She said she would not make a decision in the city’s lawsuit based on people’s fears, but was also critical of state and federal officials for not doing more to allay people’s concerns. She urged them to answer residents’ questions about who would care for people who tested positive or were potentially exposed to the virus, how many quarantined individuals might be moved to Costa Mesa and what would happen if they developed symptoms and required hospitalization.
“When decisions are made in a hurry, mistakes are made,” she said, summoning the parties back to her courtroom on March 2 for a ruling.
Costa Mesa and Anniston, Ala., are the first U.S. communities that have sought to block plans to transfer Americans repatriated from Asia and now in federal quarantine to facilities in their midst. While Costa Mesa won a preliminary injunction Friday to temporarily block the transfer, top-ranking Alabama officials — including Gov. Kay Ivey (R), U.S. Rep. Mike D. Rogers (R) and U.S. Sen. Richard C. Shelby (R) — took their case directly to President Trump and apparently won an assurance that the administration would not move forward with its plans there.
The efforts by the two communities reflect growing anxiety about the risks of the coronavirus outbreak for communities in the United States, and suggest that federal officials may have difficulty housing quarantined people as the number of confirmed cases in the nation has grown to more than 50.
The count jumped after the State Department and a top health official overruled the Centers for Disease Control and Prevention and brought back more than 300 passengers from the Diamond Princess cruise ship in Japan, including 14 who had tested positive for the virus. Passengers on that ship are at high risk of contracting the virus because of their exposure in a confined space to those who may have been infected.
Officials in both Costa Mesa and Anniston have expressed compassion for people exposed to the virus, but argued that housing them in facilities in residential communities could pose risks to residents. Mary Cahill, a retired teacher and resident of Santa Ana, which neighbors Costa Mesa, said that “compassion does not equal negligence.”
Jennifer Keller, a lawyer for Costa Mesa, spoke to the fears of many in the audience at the court hearing when she said, “So little is known about this illness.” Keller reminded the judge that tourism in Orange County, home of Disneyland, is “massive” and that a coronavirus outbreak could devastate the economy.
Local officials also said they did not receive clear communication from the federal government that their facilities could be used to aid in the response.
“We felt blindsided,” Andrea Marr, a member of the Costa Mesa City Council, said in an interview. “People have an expectation that they at least get some answers, that they know what the plan is.”
Costa Mesa argued in its lawsuit that federal and state authorities did not coordinate with local officials before deciding they would transfer people who had tested positive for the virus to the Fairview Developmental Center, which they described as a “dilapidated” complex unable to handle infectious-disease patients.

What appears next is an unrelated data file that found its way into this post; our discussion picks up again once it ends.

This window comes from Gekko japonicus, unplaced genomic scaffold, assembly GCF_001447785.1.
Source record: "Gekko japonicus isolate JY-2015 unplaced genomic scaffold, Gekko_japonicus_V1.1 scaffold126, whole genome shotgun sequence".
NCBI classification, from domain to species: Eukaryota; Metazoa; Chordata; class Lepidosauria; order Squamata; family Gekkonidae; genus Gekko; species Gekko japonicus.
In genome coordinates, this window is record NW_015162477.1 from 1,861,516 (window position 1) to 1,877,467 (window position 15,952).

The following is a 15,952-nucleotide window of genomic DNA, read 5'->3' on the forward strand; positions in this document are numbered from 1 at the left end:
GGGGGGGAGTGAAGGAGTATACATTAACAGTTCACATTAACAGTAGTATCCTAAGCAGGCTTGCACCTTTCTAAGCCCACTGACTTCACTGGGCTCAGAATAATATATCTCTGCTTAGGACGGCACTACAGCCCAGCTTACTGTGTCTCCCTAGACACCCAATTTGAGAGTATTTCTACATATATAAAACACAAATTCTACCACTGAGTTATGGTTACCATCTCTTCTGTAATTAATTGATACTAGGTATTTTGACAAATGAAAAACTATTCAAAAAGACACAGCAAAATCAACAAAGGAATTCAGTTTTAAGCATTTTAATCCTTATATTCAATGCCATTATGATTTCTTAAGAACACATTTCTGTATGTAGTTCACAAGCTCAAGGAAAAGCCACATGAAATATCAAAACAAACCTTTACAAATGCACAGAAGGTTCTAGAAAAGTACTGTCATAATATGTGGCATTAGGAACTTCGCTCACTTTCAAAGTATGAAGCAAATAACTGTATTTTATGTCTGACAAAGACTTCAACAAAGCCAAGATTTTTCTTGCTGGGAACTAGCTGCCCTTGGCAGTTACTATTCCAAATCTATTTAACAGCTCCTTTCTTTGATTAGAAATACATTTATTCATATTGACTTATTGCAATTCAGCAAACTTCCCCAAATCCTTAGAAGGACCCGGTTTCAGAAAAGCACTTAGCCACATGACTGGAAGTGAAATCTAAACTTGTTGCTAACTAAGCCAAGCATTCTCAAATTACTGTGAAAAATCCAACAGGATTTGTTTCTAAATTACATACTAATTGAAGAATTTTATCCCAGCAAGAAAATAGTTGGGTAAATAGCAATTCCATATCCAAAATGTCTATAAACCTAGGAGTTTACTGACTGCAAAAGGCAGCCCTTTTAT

City officials also said they received conflicting information from state health officials about the medical status of the people in question, the amount of time they would need to be quarantined and how various scenarios would be handled.
In its response to the lawsuit, the state of California said that it was “frivolous” and that the state’s quarantine laws enabled it to identify state properties that could house quarantined residents.
Legal experts said it was unlikely that Costa Mesa’s lawsuit would succeed because cities typically cannot override the decisions of a state government.
“The question in the court is, can a city object to what a state government does?” said Polly Price, professor of law and global health at Emory University. “Federal courts are pretty clear you can’t sue a state government in court. There isn’t really a federal order to challenge here because the key fact was that California’s state public health department . . . they’re in complete control.”
In its response to Costa Mesa’s lawsuit, the federal government argued that it was based on “speculation and unfounded internet fear — not science, facts, or accepted health practice.”
“Time is of the essence in this response to the public health emergency presented by COVID-19: this public health response requires action in hours and days, not days and weeks,” the government wrote. “Any act that hinders the ability of federal and state public health authorities to implement these effective, time-tested measures endangers the public health — and, thus, the safety and well-being of the American people.”
Yet local Costa Mesa officials and residents argued that the Fairview Developmental Center was in the middle of residential neighborhoods, and that children often use its fields for soccer practices, games and other events.
Haverly Horton, a city resident whose 10-year-old son has a primary immunodeficiency, said she worries that Fairview is not a secure facility and that the virus could easily spread to vulnerable people like her son.
“I’d love for them to show us a plan and how they’re going to enforce it,” Horton said. “I don’t want to be a NIMBY, but I don’t want to be someone who’s super liberal and say let’s bring everybody in here and then my own son dies because I’m foolish.”
Rowe reported from Santa Ana. Abutaleb reported from Washington.